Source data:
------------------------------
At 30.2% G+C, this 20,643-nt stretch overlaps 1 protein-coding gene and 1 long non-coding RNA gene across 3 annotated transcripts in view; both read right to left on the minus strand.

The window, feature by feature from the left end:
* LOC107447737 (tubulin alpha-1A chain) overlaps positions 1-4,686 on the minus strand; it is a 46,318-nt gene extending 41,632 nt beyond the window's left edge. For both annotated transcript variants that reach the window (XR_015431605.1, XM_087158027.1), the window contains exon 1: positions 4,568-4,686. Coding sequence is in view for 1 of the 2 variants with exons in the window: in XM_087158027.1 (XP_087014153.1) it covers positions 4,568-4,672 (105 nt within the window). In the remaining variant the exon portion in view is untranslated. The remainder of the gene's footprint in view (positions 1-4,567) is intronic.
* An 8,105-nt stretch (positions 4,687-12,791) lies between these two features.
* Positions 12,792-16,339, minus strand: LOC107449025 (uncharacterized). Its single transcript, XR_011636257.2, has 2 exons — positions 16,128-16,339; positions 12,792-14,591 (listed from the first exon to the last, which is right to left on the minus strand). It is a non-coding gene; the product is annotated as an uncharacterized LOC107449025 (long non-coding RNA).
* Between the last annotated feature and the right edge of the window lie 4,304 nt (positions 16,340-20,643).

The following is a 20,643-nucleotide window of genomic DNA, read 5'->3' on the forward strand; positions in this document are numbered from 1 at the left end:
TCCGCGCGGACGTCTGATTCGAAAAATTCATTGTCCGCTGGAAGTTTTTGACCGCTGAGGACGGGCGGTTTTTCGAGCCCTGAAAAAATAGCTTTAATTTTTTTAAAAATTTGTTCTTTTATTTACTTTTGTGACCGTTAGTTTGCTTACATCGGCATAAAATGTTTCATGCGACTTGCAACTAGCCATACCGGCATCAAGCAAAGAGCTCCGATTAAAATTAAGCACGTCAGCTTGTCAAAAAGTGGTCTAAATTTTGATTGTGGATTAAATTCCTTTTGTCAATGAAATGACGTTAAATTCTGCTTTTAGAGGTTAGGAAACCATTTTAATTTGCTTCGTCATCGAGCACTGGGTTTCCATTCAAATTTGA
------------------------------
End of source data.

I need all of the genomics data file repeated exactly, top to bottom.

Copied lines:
At 30.2% G+C, this 20,643-nt stretch overlaps 1 protein-coding gene and 1 long non-coding RNA gene across 3 annotated transcripts in view; both read right to left on the minus strand.

The window, feature by feature from the left end:
* LOC107447737 (tubulin alpha-1A chain) overlaps positions 1-4,686 on the minus strand; it is a 46,318-nt gene extending 41,632 nt beyond the window's left edge. For both annotated transcript variants that reach the window (XR_015431605.1, XM_087158027.1), the window contains exon 1: positions 4,568-4,686. Coding sequence is in view for 1 of the 2 variants with exons in the window: in XM_087158027.1 (XP_087014153.1) it covers positions 4,568-4,672 (105 nt within the window). In the remaining variant the exon portion in view is untranslated. The remainder of the gene's footprint in view (positions 1-4,567) is intronic.
* An 8,105-nt stretch (positions 4,687-12,791) lies between these two features.
* Positions 12,792-16,339, minus strand: LOC107449025 (uncharacterized). Its single transcript, XR_011636257.2, has 2 exons — positions 16,128-16,339; positions 12,792-14,591 (listed from the first exon to the last, which is right to left on the minus strand). It is a non-coding gene; the product is annotated as an uncharacterized LOC107449025 (long non-coding RNA).
* Between the last annotated feature and the right edge of the window lie 4,304 nt (positions 16,340-20,643).

The following is a 20,643-nucleotide window of genomic DNA, read 5'->3' on the forward strand; positions in this document are numbered from 1 at the left end:
TCCGCGCGGACGTCTGATTCGAAAAATTCATTGTCCGCTGGAAGTTTTTGACCGCTGAGGACGGGCGGTTTTTCGAGCCCTGAAAAAATAGCTTTAATTTTTTTAAAAATTTGTTCTTTTATTTACTTTTGTGACCGTTAGTTTGCTTACATCGGCATAAAATGTTTCATGCGACTTGCAACTAGCCATACCGGCATCAAGCAAAGAGCTCCGATTAAAATTAAGCACGTCAGCTTGTCAAAAAGTGGTCTAAATTTTGATTGTGGATTAAATTCCTTTTGTCAATGAAATGACGTTAAATTCTGCTTTTAGAGGTTAGGAAACCATTTTAATTTGCTTCGTCATCGAGCACTGGGTTTCCATTCAAATTTGA